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Crony Crashalists

“Early in life I had noticed that no event is ever correctly reported in a newspaper.”

-George Orwell

 

That’s an important observation. Especially since most “newspapers” in this day and age lean left on economic and market matters, someone either needs to show us the truth, or we need to find it for ourselves.

 

Since I’m not much of a socialist, I had no exposure to Orwell’s writings until my English professor @Yale had me read The Road To Wigan Pier. It’s a 1937 non-fiction book and it resonated with me as it documented living his blue collared life in northern England.

 

“Orwellian” ideals resonated with many during a depression. My 1970s-1980s northern Canadian life wasn’t depressing. We didn’t have Ferraris and beg for central planning. We didn’t consider ourselves part of a “class” either. We just worked hard and lived.

 

Crony Crashalists - z hock

 

Back to the Global Macro Grind

 

Fast forward 8 decades and wow have things changed. Maybe if I moved my family back to Thunder Bay, Ontario I’d feel differently. But the probability of that happening is low. And the probability of my having to deal with socialism in America is rising.

 

On that rate of change score, here’s a fascinating study that one of our sharpest clients sent me earlier this week titled “One Third of Millenials View Socialism Favorably.” 

 

The bigger takeaway for me was that only 39% of Millenials viewed American Capitalism favorably.

 

Put another way (and who knows if this article is true to begin with), it’s probably safe to say that most Millenials don’t know what the difference between socialism and capitalism is anyway. That’s just sad.

 

But, given the socialization of what used to be free-market risks and the crony-crashalism you see in US markets (and the manic media that promotes it) every day, do you blame our youngest generation for being confused?

 

What kind of example are we providing them when we have gong-shows like Valeant Pharmaceutical (VRX) crashing yesterday?

 

Gonger? Yes. How else would you describe something like this:

 

  1. A really “smart” management team levers up a company and pitches financial engineering to Wall Street
  2. “Activist” rich-boy-wonder Bill Ackman calls Valeant the next “Berkshire Hathaway” and takes a 20-30% (?) position
  3. Stock crashes (on fundamentals) and Ackman pumps to CNBC that he bought another “2 million shares”

 

And the stock bounces +10% … for an hour.

 

2 million shares X $100 stock (was at $260/share 2 months ago) = $200 million dollars X 10% = $20M/hr for Ackman

 

And then CNBC runs the Valeant (VRX) view that someone (not Ackman) was “manipulating the stock”?

 

Oh great. This must be the “capitalism” (or hourly wage inflation?) that self-avowed socialists like Bernie Sanders are disgusted with. Being a free-market capitalist, who believes in a meritocracy (as opposed to preferential treatment for the “elite”), I am too.

 

Now that I got that off my chest, let’s pivot to the newsiest Global Macro event of the day – the European Central Market Planning meeting in Malta.

 

Yes. Malta – as in the gorgeous southern European island in the Mediterranean Sea. God’s visible socialist hand must have had this venue very much in mind when he was thinking of putting these people on earth to save us from the “capitalists.”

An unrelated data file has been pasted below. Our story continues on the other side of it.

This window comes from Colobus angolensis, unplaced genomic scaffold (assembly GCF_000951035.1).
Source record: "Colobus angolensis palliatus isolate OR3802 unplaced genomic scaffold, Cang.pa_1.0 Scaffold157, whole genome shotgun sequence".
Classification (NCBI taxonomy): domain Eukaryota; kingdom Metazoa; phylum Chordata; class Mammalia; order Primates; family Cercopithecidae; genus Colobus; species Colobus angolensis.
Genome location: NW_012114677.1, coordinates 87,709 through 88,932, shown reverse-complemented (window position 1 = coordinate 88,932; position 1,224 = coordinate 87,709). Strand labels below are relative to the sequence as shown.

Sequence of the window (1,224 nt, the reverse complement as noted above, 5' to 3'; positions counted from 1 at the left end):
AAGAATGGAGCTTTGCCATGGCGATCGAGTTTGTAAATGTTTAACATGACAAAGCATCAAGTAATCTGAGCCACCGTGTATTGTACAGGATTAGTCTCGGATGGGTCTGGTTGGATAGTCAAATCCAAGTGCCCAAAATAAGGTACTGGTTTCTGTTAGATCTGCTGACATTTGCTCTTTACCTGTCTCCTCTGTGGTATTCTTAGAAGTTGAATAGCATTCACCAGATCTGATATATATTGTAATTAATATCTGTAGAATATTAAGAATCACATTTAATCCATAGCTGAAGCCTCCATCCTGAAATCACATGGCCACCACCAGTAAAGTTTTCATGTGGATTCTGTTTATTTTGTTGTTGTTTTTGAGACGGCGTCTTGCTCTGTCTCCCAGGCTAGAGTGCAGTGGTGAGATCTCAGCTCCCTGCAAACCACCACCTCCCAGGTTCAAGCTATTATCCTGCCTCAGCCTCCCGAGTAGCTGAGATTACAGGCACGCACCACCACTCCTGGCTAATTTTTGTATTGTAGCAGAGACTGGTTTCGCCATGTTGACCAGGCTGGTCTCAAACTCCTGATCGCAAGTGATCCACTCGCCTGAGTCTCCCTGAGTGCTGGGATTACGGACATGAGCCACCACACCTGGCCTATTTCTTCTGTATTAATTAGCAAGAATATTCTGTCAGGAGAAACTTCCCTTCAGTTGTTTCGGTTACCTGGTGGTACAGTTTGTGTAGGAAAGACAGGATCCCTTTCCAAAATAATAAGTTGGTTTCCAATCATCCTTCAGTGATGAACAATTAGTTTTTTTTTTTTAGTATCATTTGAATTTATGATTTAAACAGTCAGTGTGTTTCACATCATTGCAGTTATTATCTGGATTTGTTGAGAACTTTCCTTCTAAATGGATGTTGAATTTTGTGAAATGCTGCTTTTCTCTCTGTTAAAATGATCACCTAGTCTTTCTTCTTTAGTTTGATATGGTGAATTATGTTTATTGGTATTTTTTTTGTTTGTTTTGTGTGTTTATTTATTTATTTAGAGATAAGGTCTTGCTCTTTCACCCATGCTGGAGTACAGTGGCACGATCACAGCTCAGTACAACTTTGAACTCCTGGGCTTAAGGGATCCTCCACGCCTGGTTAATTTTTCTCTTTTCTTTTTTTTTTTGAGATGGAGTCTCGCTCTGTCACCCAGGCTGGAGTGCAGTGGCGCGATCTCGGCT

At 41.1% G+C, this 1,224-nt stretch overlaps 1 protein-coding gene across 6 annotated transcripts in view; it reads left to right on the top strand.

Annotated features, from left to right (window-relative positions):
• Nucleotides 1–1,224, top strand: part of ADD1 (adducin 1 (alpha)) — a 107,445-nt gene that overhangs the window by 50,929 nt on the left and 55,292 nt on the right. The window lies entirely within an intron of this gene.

1. EURO – vs. USD is trading flat day/day at $1.13 and will need a big time Draghi Devaluation event to break $1.11
  2. European Bond Yields are trading flat to up this morning in anticipation that Draghi may not deliver the #cowbell
  3. European Stocks are trading side-ways as they await the next central plan

 

Great. Isn’t this just great?

 

I really have nothing else to tell you this morning (hence the socialist/capitalist diatribe). Nope, sorry. I wasn’t living large at a tiki bar on a Maltese beach last night getting inside info on what the ECB will say today. So I have no “edge.”

 

Instead, I’ll be back to you after the newsy event as that’s all we non-crony-crashalists of the gridiron can do.

 

Our immediate-term Global Macro Risk Ranges are now (with our intermediate-term TREND research views in brackets):

 

UST 10yr Yield 1.98-2.09% (bearish)

SPX 1 (bearish)
RUT 1131--1158 (bearish)
DAX 98 (bearish)
VIX 14.74-20.22 (bullish)
USD 94.06-95.45 (neutral)
EUR/USD 1.12-1.14 (neutral)
YEN 118.55-120.90 (bullish)
Oil (WTI) 44.06-46.90 (neutral)

Nat Gas 2.36-2.55 (bearish)

Gold 1150-1190 (bullish)
Copper 2.30-2.40 (bearish)

 

Best of luck out there today,

KM

 

Keith R. McCullough
Chief Executive Officer

 

Crony Crashalists - 10.22.15 EL chart


ICI Fund Flow Survey | Investors Seeking Safety, Shunning Active Equity Risk

Takeaway: Investors continued to build cash on the sidelines with a +$29 billion contribution to money funds over the past 2 weeks.

Investment Company Institute Mutual Fund Data and ETF Money Flow:

Investors continued to play defense in the 5-day period ending October 14th. Money funds gained another +$10 billion, bringing the 4Q15TD total inflow to +$29 billion following the +$54 billion build in money funds in 3Q15. We are entering the seasonally strongest period for money fund growth with a +3.7% average balance build at industry leader Federated Investors since 2007. Long term, active products were bifurcated last week with active equity funds seeing redemptions of -$1.4 billion versus passive stock ETFs which won +$4.4 billion in new business. Both sides of the bond aisle won new business with +$2.4 billion in active bond funds with passive fixed income ETFs winning +$2.0 billion.

 

ICI Fund Flow Survey | Investors Seeking Safety, Shunning Active Equity Risk - chart 19

 

With investors continuing to seek safety, the current market environment supports our Long recommendation on money fund manager Federated Investors (see FII report) and our Short recommendations on active equity managers Janus Capital and T. Rowe Price (See JNS and TROW reports).